Peter Yates' "Krull," now at area theaters, is an elaborately lackluster attempt to fabricate a fresh adventure fantasy out of a batch of familiar genre ingredients.
Unfortunately, the synthesis that results doesn't have much in the way of sustained excitement or the distinctive tang of the fabulous. While perfectly presentable and agreeable, especially if you are in an undemanding frame of mind, "Krull" remains a thin, dogged exercise in extravagant adventure.
The title refers to a fanciful planet threatened by subjugation from a superhuman invasion force, robotic-reptilian warriors known as Slayers, who march at the command of a colossal demon, the Beast. The patriarchs of Krull's two preeminent, warring families have grudgingly agreed to bury the hatchet in the interests of self-preservation. A marriage ceremony unites the prince of one house, Ken Marshall as valorous Colwyn, with the princess of the other, Lysette Anthony as saucy Lyssa. And not a moment too soon. Seconds after the knot is tied in a magical ritual of fireball-handling by bride and groom, the castle is attacked by a Slayer war party, which succeeds in abducting Lyssa and leaving Colwyn wounded among the corpses of his knights, kinsmen and brand-new in-laws.
Subsequent events lead the bereft but brave prince in pursuit of the Beast's lair, a flying mountain called the Black Fortress that defies detection by picking up and vanishing, through the courtesy of lap dissolves, to new locations every dawn. Colwyn's quest is aided by several companions, beginning with Freddie Jones as Ynyr, a reclusive old knight who serves as the resident Obi-Wan Kenobi, and encompassing a band of outlaws under the leadership of Alun Armstrong; an inept magician played by David Battley (sidekick in charge of comic relief, and exceedingly slight, amateurish relief it tends to be); and a gravely dignified, melancholy Cyclops, impersonated by Bernard Bresslaw in a mask that looks somewhat fake but accommodates a good effect: the peculiar sight of one eye blinking.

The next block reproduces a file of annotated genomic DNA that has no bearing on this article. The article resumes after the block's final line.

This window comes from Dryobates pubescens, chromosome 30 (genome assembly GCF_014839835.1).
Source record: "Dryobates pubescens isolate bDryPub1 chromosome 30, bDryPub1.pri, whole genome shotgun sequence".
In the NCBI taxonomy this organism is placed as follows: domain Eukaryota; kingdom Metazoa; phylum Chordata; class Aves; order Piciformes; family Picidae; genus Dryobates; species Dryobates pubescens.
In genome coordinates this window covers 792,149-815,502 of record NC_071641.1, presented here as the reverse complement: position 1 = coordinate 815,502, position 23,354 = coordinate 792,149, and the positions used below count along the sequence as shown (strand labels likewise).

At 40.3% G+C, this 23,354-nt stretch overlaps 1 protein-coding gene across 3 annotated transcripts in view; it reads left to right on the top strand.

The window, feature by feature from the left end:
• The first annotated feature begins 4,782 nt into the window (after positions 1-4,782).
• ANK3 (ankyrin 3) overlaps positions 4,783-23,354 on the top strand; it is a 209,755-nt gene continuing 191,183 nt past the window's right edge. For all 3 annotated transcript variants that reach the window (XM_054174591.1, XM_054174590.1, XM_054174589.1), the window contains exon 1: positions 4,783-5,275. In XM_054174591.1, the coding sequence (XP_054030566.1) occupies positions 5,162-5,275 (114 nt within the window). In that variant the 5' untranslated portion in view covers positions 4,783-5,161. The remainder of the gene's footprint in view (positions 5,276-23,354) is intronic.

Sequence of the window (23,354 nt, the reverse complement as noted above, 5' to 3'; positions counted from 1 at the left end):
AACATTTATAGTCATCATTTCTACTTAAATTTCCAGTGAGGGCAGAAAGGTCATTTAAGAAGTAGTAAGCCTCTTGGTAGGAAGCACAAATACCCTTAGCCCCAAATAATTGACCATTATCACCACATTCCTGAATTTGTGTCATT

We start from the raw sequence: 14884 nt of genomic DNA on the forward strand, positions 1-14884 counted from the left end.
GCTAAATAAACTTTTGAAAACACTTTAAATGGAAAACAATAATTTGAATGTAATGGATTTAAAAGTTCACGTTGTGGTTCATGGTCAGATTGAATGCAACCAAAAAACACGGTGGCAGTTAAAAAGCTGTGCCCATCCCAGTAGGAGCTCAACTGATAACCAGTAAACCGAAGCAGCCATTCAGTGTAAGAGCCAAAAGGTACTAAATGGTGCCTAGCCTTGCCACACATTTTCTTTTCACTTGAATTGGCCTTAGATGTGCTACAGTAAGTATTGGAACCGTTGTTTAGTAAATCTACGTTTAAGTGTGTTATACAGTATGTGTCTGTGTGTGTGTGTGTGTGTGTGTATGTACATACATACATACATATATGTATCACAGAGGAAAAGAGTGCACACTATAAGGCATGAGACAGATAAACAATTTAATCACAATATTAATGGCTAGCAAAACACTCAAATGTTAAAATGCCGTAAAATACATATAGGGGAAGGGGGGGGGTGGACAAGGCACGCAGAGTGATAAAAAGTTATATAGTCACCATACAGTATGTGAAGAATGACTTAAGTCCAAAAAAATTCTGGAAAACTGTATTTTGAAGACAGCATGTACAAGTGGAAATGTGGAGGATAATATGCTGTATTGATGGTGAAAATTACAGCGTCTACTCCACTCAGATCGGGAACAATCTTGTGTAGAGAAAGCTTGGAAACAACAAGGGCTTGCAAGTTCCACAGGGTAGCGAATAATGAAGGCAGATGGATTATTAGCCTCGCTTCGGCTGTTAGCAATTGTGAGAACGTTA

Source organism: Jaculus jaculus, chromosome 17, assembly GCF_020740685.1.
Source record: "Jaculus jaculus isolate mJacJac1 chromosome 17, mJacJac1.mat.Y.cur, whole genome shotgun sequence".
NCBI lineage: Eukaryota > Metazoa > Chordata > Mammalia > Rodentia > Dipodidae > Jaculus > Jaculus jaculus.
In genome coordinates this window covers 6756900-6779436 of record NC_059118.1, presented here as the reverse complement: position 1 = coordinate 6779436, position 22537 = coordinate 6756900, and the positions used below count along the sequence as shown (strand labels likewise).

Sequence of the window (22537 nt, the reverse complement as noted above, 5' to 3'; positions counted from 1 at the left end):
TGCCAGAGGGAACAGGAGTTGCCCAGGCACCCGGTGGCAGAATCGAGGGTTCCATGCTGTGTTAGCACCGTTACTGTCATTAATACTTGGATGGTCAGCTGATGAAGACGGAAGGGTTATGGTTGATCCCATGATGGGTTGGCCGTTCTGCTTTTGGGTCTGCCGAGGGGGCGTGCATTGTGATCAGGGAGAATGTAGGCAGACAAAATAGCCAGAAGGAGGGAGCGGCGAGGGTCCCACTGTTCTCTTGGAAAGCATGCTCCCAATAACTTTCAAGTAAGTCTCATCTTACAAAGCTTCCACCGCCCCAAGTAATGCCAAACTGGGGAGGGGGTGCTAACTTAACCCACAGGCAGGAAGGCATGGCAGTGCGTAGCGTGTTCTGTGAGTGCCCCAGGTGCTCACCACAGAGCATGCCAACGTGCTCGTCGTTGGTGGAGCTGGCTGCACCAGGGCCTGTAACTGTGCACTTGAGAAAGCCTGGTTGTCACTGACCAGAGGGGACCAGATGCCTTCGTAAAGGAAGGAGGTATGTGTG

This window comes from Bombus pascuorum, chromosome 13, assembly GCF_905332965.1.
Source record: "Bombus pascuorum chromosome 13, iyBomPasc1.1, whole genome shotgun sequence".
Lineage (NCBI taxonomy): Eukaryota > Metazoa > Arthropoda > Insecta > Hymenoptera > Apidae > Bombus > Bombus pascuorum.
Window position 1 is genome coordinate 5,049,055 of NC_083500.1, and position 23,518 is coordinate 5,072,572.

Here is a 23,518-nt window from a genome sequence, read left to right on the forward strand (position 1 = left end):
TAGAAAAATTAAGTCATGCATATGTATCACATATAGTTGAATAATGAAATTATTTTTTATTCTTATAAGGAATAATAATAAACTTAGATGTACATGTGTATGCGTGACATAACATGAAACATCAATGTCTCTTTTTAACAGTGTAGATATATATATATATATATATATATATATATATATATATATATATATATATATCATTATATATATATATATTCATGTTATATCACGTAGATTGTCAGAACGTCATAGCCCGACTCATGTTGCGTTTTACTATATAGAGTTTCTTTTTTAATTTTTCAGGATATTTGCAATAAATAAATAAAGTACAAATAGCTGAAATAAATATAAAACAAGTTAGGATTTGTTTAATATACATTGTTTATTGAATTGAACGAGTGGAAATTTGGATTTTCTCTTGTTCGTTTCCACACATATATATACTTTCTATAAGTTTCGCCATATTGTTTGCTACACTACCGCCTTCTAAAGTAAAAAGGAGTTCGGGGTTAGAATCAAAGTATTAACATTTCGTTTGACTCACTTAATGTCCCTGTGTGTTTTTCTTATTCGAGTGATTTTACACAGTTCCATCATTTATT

Naturally, several preparatory adventures test Colwyn and his new comrades before the showdown with the Beast. The hero must retrieve a magical, jeweled weapon called the Glaive, a kind of five-pronged switchblade that operates like a flying, miniature chainsaw, from an apparently volcanic stream. The party must navigate a bran-flaked swamp while outfighting a Slayer patrol. Ynyr must pick his way along an enormous spider web while seeking necessary intelligence from a forbidding hermit called the Widow of the Web (Francesca Annis in wizened makeup), who turns out to be a lost love.
All these episodes and characters seem serviceable enough in theory, but they fall short in practice. None of the actors projects sufficient glamour or authority to give the material adequate heroic or romantic oomph. For example, Marshall betrays so little reaction when plunging his arm into that fiery stream that you feel conned by the setting; maybe that was a pool of Kool-Aid the Glaive was resting in. There appears to be a vast technological disparity between the medieval weaponry of the Krullians and the hi-tech swords of the Slayers, which convert into laser guns when flipped backwards or something silly; luckily for the good guys, the Slayers don't seem to exploit this advantage at close quarters, so their heavy-limbed swordplay permits them to be out-dueled with pathetic consistency in hand-to-hand combat. In the clutch, they're as ponderous as the Cylons in "Battlestar Galactica."
Production designer Stephen Grimes has succumbed to obvious influences from "Alien" in envisioning both the Beast and his fortress, but the psychosexual sliminess and creepiness that animated "Alien" is never reawakened in the setting of "Krull." The corridors are conspicuously bony or sinewy, but these innards are too polished and ornamental to evoke sinister, primordial apprehensions. The sadistic sensuousness of the "organic" set design in "Alien" gives way to a decoratively plastic variation in "Krull," which doesn't raise much of a sweat in either erotic or cliffhanging terms. KRULL
Directed by Peter Yates; music composed by James Horner; director of photography, Peter Suschitzky; production designer, Stephen Grimes; visual effects supervisor, Derek Meddings; written by Stanford Sherman; executive producer, Ted Mann; produced by Ron Silverman. Rated PG. THE CAST Colwyn .... Ken Marshall Lyssa .... Lysette Anthony Ynyr .... Freddie Jones Widow of the Web .... Francesca Annis